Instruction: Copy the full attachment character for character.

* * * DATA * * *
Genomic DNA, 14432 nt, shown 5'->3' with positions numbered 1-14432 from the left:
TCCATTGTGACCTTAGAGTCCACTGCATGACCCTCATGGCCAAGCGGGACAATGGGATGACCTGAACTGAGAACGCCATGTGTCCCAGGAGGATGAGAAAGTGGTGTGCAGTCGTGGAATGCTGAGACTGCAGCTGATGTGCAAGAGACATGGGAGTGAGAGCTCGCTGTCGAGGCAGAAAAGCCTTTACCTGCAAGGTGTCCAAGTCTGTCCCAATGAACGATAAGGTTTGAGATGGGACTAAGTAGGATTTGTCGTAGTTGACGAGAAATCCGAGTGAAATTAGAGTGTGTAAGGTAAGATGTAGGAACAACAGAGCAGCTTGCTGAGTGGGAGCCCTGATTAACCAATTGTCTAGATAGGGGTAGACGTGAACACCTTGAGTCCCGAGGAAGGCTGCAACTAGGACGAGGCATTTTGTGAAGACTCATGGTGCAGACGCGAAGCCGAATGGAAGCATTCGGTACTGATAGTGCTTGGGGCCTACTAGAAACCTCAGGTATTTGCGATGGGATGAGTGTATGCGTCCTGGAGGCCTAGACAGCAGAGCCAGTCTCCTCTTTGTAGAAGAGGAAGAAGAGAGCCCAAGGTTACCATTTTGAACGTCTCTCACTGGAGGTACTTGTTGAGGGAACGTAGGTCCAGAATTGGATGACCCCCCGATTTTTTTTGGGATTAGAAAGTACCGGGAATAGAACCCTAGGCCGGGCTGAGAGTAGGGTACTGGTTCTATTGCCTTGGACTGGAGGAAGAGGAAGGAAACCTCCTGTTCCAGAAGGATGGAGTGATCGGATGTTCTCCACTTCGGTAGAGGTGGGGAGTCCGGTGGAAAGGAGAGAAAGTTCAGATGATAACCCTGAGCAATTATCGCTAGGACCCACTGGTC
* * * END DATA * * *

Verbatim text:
Genomic DNA, 14432 nt, shown 5'->3' with positions numbered 1-14432 from the left:
TCCATTGTGACCTTAGAGTCCACTGCATGACCCTCATGGCCAAGCGGGACAATGGGATGACCTGAACTGAGAACGCCATGTGTCCCAGGAGGATGAGAAAGTGGTGTGCAGTCGTGGAATGCTGAGACTGCAGCTGATGTGCAAGAGACATGGGAGTGAGAGCTCGCTGTCGAGGCAGAAAAGCCTTTACCTGCAAGGTGTCCAAGTCTGTCCCAATGAACGATAAGGTTTGAGATGGGACTAAGTAGGATTTGTCGTAGTTGACGAGAAATCCGAGTGAAATTAGAGTGTGTAAGGTAAGATGTAGGAACAACAGAGCAGCTTGCTGAGTGGGAGCCCTGATTAACCAATTGTCTAGATAGGGGTAGACGTGAACACCTTGAGTCCCGAGGAAGGCTGCAACTAGGACGAGGCATTTTGTGAAGACTCATGGTGCAGACGCGAAGCCGAATGGAAGCATTCGGTACTGATAGTGCTTGGGGCCTACTAGAAACCTCAGGTATTTGCGATGGGATGAGTGTATGCGTCCTGGAGGCCTAGACAGCAGAGCCAGTCTCCTCTTTGTAGAAGAGGAAGAAGAGAGCCCAAGGTTACCATTTTGAACGTCTCTCACTGGAGGTACTTGTTGAGGGAACGTAGGTCCAGAATTGGATGACCCCCCGATTTTTTTTGGGATTAGAAAGTACCGGGAATAGAACCCTAGGCCGGGCTGAGAGTAGGGTACTGGTTCTATTGCCTTGGACTGGAGGAAGAGGAAGGAAACCTCCTGTTCCAGAAGGATGGAGTGATCGGATGTTCTCCACTTCGGTAGAGGTGGGGAGTCCGGTGGAAAGGAGAGAAAGTTCAGATGATAACCCTGAGCAATTATCGCTAGGACCCACTGGTC